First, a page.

When asked about the three-way competition, Carroll did say Jackson was still in the mix. He didn't state for what role, though.

Yes, absolutely he is. Really, this is just the way I’ve chose to do it. I’m banking on the 18 games we’ve seen him. He knows the offense; he knows what is going on.

He’ll be involved throughout. But I want to make sure he gets a good solid day of work (with the first-team on Tuesday) before we get into the week’s game plan, so that Matt and Russell can have their best chance to show. Tarvaris has played a lot of football for us, so we have to give somewhere — so we’re giving that.

We understand the kind of player he is. He’s in great shape, he’s studied hard, he’s ready to go. So we’re just banking that he’ll be able to hold in his level of play without the two weeks of playing time in playing in the games. If he gets in the game, he does — I don’t know how that is going to work yet. The emphasis right now is to get Matt and Russell, their play time again, so we can really get another big body of knowledge of information for them.

Meanwhile, the trade rumors for Jackson continue to swirl.

Some scoff at the idea of Jackson being trade-worthy, particularly with a $4 million contract in 2012. While the cap hit will keep teams from jumping too quickly, Jackson would be one of the best backup quarterbacks in the NFL.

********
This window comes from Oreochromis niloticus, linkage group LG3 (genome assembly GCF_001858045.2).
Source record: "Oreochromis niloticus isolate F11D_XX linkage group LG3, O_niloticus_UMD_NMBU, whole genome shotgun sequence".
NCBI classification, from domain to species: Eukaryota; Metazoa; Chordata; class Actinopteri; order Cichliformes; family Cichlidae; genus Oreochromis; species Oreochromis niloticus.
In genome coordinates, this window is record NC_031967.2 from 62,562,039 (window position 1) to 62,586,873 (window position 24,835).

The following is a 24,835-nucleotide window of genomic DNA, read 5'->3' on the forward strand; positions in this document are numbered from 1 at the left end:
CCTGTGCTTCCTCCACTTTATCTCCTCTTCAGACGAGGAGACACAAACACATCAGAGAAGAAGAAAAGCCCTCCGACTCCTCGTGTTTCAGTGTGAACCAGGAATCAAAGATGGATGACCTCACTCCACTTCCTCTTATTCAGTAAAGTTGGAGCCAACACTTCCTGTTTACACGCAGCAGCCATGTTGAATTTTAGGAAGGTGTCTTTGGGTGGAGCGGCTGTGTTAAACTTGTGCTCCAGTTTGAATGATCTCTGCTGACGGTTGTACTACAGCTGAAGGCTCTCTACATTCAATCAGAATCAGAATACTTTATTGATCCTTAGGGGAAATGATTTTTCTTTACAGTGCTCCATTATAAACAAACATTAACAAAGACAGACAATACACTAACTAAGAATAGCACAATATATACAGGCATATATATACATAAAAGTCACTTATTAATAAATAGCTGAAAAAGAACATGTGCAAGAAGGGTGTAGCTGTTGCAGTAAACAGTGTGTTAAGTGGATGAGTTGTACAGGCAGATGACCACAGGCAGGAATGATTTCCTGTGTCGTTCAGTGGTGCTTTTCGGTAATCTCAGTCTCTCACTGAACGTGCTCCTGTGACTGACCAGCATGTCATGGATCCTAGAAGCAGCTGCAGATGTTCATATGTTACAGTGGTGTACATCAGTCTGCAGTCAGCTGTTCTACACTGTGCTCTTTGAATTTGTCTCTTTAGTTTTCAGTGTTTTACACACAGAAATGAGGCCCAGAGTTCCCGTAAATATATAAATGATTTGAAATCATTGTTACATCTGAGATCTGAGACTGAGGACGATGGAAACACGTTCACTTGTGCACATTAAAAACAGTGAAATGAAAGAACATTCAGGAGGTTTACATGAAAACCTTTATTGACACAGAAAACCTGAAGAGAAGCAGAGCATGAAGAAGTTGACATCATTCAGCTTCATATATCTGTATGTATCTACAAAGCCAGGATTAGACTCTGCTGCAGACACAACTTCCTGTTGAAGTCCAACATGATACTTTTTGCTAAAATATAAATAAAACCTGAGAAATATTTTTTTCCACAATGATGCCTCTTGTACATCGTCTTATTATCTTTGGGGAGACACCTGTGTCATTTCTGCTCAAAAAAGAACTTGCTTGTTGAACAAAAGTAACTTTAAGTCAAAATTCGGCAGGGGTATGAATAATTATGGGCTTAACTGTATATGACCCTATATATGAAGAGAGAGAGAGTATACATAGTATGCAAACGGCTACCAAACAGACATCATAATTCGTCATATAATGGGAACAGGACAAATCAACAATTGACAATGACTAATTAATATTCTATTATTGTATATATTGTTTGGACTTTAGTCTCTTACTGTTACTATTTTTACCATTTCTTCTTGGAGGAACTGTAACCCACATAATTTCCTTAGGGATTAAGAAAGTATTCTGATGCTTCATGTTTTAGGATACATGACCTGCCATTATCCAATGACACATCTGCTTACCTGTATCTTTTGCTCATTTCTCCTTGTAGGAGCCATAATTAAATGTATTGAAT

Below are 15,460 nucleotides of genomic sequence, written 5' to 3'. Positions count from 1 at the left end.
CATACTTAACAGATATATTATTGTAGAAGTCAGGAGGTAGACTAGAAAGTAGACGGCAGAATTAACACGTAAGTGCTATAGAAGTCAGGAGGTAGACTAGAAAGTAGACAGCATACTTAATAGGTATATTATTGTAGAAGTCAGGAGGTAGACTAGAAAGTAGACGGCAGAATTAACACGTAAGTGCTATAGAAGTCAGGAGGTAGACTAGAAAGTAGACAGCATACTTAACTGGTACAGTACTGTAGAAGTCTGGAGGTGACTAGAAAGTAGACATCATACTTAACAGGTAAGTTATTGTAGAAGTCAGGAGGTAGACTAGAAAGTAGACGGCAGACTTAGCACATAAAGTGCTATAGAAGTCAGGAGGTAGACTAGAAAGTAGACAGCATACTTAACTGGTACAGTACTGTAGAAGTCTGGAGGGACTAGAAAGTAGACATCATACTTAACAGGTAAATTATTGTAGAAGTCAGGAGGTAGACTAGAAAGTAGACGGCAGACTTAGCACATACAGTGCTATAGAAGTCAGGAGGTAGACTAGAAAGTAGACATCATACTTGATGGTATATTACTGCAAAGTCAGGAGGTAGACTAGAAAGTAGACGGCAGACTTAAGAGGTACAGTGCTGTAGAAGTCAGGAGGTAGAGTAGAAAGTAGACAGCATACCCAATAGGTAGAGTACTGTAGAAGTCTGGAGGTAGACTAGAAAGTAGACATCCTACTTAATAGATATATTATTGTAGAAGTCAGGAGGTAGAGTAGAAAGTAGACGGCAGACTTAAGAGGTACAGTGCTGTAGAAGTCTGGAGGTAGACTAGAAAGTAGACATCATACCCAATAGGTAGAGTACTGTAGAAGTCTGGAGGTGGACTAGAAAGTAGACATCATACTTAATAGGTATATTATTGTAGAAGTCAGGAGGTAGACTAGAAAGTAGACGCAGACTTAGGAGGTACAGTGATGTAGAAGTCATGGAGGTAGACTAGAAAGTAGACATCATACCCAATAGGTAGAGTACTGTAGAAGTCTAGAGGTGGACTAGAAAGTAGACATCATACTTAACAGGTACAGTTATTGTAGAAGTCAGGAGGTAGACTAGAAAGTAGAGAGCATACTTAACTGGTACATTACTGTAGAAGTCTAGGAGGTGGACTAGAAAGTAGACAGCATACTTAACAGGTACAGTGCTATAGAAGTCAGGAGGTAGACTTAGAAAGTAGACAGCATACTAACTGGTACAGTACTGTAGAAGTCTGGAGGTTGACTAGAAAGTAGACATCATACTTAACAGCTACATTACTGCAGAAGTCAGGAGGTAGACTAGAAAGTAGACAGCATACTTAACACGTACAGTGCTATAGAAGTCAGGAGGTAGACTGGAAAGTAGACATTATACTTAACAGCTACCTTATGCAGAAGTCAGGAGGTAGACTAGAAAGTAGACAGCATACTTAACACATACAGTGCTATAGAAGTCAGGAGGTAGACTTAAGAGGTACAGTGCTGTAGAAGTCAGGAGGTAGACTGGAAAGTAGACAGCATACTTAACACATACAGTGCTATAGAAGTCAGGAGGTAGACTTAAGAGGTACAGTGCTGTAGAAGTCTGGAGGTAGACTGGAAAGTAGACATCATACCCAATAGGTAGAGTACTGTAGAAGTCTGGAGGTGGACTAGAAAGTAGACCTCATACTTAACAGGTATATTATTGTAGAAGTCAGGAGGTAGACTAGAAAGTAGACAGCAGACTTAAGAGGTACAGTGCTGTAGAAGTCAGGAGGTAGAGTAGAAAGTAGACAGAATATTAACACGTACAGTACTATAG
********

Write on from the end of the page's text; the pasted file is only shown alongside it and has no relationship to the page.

Report: Seahawks in talks to trade Tarvaris Jackson nfl.com/news/story/0ap…

— NFL: AroundTheLeague (@NFL_ATL) August 15, 2012

He isn't likely to step in and win a bunch of games if a starter (Mike Vick) misses a few weeks, but he won't lose a team any (Vince Young), either.

The Eagles learned the value of a backup quarterback after dealing Kolb. They missed the playoffs by one game last season, with Young playing poorly in the three games Vick missed.

Jackson will keep an offense afloat and give a team a chance to win, which is exactly what should be expected from a reserve.

Then again, Jackson had a better season than 10 other teams received from their quarterback in 2011. He completed over 60 percent of his passes, had more touchdowns than interceptions (by one, but it was still more) and posted a 7-7 record as a starter. 

The big area of concern for Jackson was his inability to rally the team for a fourth quarter comeback...he was 0-6. But Sidney Rice was on the shelf for almost half the season, leaving Jackson without a big-time receiver to help him out.

if the seahawks actually seek to trade tarvaris jackson, i can tell you one place he definitely would be welcomed by players: arizona.

— Jim Trotter (@SI_JimTrotter) August 15, 2012

Jackson was given an opportunity to make the Seahawks' roster in 2012, but Matt Flynn and RW3 have played better. If both players perform as well in Denver as they did in the season opener against the Tennessee Titans (23-29, 1 TD, 2 INTs), Jackson will be gone as soon as a team is willing to send a late-round draft pick for him...or August 31st, whichever comes first.